Corn snakes are constrictors and are native to the south eastern and mid-atlantic United States. They typically eat small rodents and amphibians. Jake is our longest tenured ambassador, living with us for over 15 years.
Native to Lake Xochimilco in Mexico City, axolotls are unusual amphibians as they remain adolescents their whole lives. Where salamanders typically metamorphoses and migrate from water to land, axolotls remain aquatic and gilled. They can also transform adult cells back into stem cells and regenerate parts of their bodies including limbs and even brain tissue. Isn't Axel cool!
Native to brackish coastal tidal marshes of the northeastern and southern United States (like our very own Chesapeake Bay region), diamondback terrapins are named for the beautiful diamond pattern on the top of its shell. They are strong swimmers and have strong jaws for crushing shells of prey, including clams and snails. Spot loves people and will often climb out of her pool to say hi.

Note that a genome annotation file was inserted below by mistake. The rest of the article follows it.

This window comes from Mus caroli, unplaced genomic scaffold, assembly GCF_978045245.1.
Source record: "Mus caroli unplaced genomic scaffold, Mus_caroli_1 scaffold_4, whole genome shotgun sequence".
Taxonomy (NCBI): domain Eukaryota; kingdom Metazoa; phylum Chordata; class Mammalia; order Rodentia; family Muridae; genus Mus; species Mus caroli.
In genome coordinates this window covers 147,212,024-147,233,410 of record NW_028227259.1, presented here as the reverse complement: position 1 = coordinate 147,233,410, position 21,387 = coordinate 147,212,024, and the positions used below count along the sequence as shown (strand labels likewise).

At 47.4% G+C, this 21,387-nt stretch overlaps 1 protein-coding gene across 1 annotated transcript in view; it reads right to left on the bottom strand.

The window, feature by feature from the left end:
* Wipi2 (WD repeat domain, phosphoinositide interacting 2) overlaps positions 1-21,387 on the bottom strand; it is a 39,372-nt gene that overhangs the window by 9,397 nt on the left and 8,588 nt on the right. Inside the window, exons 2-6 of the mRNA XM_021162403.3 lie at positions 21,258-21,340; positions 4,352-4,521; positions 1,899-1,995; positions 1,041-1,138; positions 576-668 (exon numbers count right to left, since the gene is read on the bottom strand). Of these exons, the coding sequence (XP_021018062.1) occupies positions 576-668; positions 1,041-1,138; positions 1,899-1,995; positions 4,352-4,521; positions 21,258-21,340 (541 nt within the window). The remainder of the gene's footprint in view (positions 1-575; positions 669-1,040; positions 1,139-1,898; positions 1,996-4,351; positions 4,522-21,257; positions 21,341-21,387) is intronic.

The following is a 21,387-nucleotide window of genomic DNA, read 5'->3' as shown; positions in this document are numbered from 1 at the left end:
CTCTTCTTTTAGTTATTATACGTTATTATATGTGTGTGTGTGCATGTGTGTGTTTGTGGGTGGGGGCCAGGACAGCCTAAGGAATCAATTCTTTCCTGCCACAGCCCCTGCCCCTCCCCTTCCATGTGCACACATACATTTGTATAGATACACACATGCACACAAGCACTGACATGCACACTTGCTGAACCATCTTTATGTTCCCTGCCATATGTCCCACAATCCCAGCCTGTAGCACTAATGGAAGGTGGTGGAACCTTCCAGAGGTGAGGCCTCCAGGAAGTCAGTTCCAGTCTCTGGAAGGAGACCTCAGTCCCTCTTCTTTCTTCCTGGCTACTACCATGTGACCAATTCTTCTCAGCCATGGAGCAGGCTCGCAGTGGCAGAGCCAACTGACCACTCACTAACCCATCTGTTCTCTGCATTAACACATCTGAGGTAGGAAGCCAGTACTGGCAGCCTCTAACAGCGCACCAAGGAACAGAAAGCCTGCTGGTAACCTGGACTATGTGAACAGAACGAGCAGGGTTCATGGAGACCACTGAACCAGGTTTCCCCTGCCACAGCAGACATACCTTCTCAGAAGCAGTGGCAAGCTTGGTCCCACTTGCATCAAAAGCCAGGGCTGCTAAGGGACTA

North American Box Turtle
Bernate (short for Hibernate) is the star of our Kindergarten program. He teaches kids how to follow their instincts and how animals survive winter. He is native to North American and could live up to 50 years! He eats lots of veggies and fruit.
Kingsnakes are native to North America and can vary widely in color and size. Some are brown and black while others are brightly marked with red, yellow, white and/ or gray. They can also be have stripes, speckles, rings or saddle-shaped bands. They are constrictors and have been known to eat other snakes as well as lizards, rodents, birds and eggs.
Ruby is a type of pond turtle native to the southern United States and Mexico. Because they are such a popular pet all over the world, they have become one of the most common invasive turtle species. Ruby is almost entirely aquatic, but likes to sunbathe on her log when cold. Sliders look practically identical regardless of sex, so we're not sure if Ruby is a boy or girl, but we love her either way!